3) Western Bonelli’s Warbler - When winds blow from the east Spurn is always worth a gamble. Impossible to have a bad days birding there.

4) Rufous-tailed Scrub Robin - The mega UK blocker came up as an alert as we closed in for Holy Island's Brown Shrike. We were never going to change direction and had a cracking day. I did go the next morning once reported out of duty more than anything.

5) Icterine Warbler - This species has been on my wanted list for years and some how this year I saw three! Spoilt for choice.

6) Sociable Lapwing - Two attempts made it all the sweeter. A genuine Christmas bonus.

7) Brown Shrike - I missed a very showy Brown Shrike when on a weeks holiday in Devon so when this cracking bird game up on Holy Island a plan was quickly hatched.

8) Greenish Warbler - We earned this one with a walk to the tip of Spurn Point. We were rewarded with excellent views of the bird singing.

9) Collared Pratincole - A spring surpise down the M5. Who doesn't enjoy an amazing flying Pratincole.

10) Taiga Flycatcher - Part of the Autumn double. This little stunner showed perfectly before he headed further north for the Brown Shrike.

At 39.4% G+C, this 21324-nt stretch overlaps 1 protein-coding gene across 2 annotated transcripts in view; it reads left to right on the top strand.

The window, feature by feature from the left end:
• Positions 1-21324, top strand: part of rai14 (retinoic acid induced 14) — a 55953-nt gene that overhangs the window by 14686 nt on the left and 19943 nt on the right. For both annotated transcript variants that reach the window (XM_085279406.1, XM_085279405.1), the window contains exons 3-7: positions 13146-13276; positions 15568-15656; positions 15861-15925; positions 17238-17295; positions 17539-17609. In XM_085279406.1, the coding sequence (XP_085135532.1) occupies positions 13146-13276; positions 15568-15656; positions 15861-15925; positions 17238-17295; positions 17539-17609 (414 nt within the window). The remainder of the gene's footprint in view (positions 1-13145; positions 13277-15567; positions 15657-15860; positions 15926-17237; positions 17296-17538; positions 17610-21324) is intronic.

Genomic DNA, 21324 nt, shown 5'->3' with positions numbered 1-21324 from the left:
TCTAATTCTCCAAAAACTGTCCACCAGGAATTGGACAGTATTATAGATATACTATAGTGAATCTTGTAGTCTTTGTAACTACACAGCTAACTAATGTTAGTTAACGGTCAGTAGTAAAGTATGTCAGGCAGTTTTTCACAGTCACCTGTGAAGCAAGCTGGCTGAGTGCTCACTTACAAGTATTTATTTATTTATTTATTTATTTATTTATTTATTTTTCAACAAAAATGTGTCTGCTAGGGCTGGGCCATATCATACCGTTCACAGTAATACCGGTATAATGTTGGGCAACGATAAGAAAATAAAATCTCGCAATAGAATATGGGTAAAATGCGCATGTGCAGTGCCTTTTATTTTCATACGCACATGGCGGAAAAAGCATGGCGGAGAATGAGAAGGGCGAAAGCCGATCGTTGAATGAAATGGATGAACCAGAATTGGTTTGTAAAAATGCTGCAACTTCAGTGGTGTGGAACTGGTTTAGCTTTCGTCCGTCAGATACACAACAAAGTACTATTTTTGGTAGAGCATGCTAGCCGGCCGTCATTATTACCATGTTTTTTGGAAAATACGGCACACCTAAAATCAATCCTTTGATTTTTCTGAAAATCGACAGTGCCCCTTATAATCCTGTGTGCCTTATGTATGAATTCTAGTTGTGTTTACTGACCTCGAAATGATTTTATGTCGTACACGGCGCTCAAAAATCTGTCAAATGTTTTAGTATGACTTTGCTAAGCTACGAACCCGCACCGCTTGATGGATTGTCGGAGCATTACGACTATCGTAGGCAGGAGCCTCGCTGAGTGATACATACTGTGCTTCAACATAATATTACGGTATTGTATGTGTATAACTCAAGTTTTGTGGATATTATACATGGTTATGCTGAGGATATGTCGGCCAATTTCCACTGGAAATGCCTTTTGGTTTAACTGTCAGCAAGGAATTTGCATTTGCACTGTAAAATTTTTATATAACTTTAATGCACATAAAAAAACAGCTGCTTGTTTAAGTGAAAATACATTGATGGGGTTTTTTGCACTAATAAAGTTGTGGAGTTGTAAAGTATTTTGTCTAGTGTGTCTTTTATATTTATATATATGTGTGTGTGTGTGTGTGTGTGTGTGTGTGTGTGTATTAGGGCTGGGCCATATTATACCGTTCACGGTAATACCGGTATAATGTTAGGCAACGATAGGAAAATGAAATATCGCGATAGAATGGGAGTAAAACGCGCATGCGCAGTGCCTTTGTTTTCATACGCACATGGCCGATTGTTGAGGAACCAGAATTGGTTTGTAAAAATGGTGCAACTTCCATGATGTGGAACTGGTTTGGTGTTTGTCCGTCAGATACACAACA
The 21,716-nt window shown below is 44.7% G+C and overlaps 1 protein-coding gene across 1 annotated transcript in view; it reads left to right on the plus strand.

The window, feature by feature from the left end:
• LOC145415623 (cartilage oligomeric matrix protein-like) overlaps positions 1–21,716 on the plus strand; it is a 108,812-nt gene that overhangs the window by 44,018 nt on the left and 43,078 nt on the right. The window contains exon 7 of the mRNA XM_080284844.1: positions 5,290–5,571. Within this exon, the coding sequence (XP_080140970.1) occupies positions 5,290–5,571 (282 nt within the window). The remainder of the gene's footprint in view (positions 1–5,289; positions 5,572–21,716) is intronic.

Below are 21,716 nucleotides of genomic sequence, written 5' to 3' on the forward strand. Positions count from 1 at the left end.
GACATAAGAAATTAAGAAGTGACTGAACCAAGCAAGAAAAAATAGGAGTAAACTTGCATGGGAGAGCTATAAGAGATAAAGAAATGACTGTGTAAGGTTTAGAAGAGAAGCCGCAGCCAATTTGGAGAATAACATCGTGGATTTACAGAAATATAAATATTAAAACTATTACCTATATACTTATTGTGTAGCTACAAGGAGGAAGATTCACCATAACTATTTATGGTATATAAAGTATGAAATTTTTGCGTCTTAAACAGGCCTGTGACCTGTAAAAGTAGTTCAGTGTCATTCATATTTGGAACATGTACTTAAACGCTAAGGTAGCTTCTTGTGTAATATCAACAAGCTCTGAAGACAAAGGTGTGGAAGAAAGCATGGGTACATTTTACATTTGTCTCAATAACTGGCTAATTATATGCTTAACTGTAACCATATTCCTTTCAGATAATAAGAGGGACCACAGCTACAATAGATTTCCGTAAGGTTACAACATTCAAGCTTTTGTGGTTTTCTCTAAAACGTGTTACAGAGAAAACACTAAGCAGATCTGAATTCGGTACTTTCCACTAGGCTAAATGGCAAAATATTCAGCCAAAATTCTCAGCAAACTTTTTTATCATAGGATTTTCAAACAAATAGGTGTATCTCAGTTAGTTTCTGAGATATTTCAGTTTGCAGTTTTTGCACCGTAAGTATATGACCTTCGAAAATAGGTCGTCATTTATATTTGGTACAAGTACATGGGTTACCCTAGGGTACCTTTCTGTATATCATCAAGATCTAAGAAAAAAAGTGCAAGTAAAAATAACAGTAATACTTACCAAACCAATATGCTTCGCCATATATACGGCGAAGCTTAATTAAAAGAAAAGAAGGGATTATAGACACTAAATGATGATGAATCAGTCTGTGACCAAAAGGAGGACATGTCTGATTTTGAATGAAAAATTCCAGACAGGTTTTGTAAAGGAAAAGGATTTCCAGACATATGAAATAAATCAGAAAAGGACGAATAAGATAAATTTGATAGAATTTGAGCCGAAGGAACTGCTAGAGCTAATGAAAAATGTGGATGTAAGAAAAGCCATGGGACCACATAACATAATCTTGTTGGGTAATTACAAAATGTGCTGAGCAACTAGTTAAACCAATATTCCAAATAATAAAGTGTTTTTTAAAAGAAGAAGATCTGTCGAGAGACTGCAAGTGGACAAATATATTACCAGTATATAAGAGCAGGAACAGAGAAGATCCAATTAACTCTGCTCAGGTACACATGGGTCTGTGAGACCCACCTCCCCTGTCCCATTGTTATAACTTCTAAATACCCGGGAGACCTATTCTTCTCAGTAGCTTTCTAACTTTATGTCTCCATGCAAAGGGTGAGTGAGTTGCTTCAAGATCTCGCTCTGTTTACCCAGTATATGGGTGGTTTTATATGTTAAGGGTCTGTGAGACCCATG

Merry Christmas, and a happy, healthy and bird-filled New Year!

Wednesday, 16 December 2020

December WeBS count


Very quiet morning on Sunday for the count with Jon. Only visited once midweek where only difference were some additional Wigeon.

8 Little Grebe, 2 Cormorant, 1 Grey Heron, 10 Mute Swan, 7 Greylag, 17 Canada Geese, 1 Wigeon, 16 Gadwall, 1 Teal, 220 Mallard, 5 Shoveler, 3 Pochard, 48 Tufted Duck, 5 Buzzard, 1 Water Rail, 77 Coot, 1 Woodcock, 1 Common Gull, 35 LBB Gull, 12 Herring Gull, 15 Black-headed Gull, 500 Woodpigeon.(Ennister Wood), 1 Kingfisher, Green and GS Woodpeckers, Treecreeper.

Thursday, 10 December 2020

Cornwall & unsocialable lapwing

Purple Sandpiper

View of the bay
Pasty time at St Just
Morning walk on a Sunday
Purple Sandpiper
Not many benches beat this view?
Song Thrush
Ringed Plover
This photo is a good summary of the weekend weather

With lockdown lifted we both fancied a trip to the coast and with a reported Sociable Lapwing in Cornwall we opted to head this way for a change of scenery. The Lapwing had been around for a few days but then hadn't been seen on Friday afternoon so it was no surprise there were no reports on Saturday so we headed to coast and did a walk at Bollatack where we saw our first Chough. Passing through the area there were numbers of Lapwing & Golden Plover in flight.

The weather was very mixed and that would be an understatement. A lunchtime pasty in the car warmed us before we headed to Mousehole which was very pretty. A dozen Turnstones were feeding in the harbour and there were good number of Lesser & Black-backed Gulls on the island.

We then drove round to Penzance and walked along the front, again sunshine, wind and rain continued but I did get to watch a dozen plus Purple Sandpiper, 2 Ringed Plover, a Black-throated Diver, 25 Common Scoter and more Turnstones. This rounded the day off nicely.